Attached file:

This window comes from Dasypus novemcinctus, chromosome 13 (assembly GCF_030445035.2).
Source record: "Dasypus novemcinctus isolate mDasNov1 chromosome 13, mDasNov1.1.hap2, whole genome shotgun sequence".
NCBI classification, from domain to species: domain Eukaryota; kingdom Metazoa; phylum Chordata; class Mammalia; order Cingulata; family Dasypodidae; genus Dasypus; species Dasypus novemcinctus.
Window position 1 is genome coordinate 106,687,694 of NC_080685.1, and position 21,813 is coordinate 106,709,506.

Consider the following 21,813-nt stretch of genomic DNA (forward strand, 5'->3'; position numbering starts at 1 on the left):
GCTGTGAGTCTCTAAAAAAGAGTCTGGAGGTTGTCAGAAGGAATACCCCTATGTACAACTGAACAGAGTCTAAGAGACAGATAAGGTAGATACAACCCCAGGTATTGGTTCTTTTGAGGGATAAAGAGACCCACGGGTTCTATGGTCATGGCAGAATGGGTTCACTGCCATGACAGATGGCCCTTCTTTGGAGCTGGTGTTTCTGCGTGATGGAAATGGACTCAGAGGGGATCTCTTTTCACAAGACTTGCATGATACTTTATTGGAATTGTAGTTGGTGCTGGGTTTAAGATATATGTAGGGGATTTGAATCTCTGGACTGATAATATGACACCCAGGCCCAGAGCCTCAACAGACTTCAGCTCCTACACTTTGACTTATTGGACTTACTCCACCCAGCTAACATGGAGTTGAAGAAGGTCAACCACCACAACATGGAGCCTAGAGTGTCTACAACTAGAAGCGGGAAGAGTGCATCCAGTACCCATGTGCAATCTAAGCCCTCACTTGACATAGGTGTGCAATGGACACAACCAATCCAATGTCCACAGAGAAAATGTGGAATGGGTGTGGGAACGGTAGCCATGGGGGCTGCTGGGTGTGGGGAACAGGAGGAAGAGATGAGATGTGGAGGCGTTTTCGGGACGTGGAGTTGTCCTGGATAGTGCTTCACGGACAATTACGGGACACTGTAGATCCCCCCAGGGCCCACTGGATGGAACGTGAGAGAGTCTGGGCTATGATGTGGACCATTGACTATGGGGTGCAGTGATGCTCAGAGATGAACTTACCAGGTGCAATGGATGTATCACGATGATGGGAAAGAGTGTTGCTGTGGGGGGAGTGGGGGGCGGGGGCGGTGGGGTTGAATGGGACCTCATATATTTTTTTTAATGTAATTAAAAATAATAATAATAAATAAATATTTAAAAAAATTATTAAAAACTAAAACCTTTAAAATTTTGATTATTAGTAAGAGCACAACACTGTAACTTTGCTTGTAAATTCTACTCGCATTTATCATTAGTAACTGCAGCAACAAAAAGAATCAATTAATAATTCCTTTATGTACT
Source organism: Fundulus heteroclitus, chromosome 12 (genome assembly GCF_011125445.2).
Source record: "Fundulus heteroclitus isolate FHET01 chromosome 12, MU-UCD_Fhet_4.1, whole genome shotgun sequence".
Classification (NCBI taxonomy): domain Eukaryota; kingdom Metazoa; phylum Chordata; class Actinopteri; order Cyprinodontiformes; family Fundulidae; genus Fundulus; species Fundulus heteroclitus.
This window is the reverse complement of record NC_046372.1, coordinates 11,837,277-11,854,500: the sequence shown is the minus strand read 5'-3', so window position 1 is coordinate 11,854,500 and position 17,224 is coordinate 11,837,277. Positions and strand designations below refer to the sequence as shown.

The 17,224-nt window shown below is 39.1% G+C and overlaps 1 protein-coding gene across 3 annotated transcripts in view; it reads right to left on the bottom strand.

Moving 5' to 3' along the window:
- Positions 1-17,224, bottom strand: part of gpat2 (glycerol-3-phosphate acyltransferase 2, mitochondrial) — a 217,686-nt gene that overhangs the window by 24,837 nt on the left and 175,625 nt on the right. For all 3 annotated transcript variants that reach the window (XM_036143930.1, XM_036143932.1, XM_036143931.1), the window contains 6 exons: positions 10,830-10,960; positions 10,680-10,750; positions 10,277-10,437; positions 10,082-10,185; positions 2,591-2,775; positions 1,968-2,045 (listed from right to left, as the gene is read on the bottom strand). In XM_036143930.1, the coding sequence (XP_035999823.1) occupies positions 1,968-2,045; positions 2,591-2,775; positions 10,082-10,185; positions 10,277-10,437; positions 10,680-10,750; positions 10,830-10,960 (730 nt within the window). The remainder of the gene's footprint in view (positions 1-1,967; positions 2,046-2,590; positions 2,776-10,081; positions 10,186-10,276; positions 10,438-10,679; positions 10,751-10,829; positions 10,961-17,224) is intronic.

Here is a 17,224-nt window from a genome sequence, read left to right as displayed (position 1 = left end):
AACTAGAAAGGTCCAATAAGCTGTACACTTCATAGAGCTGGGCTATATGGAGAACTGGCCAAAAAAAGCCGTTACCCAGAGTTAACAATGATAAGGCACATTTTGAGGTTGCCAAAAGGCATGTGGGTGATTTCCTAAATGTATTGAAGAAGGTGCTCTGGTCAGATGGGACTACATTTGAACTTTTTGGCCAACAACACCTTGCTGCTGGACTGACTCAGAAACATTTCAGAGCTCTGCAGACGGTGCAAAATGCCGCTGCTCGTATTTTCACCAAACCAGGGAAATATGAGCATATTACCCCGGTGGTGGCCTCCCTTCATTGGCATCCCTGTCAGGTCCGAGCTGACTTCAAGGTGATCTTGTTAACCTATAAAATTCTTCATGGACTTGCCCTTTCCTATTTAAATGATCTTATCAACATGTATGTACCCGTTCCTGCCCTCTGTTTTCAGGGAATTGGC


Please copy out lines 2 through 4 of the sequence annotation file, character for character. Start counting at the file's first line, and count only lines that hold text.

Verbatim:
Source record: "Dasypus novemcinctus isolate mDasNov1 chromosome 13, mDasNov1.1.hap2, whole genome shotgun sequence".
NCBI classification, from domain to species: domain Eukaryota; kingdom Metazoa; phylum Chordata; class Mammalia; order Cingulata; family Dasypodidae; genus Dasypus; species Dasypus novemcinctus.
Window position 1 is genome coordinate 106,687,694 of NC_080685.1, and position 21,813 is coordinate 106,709,506.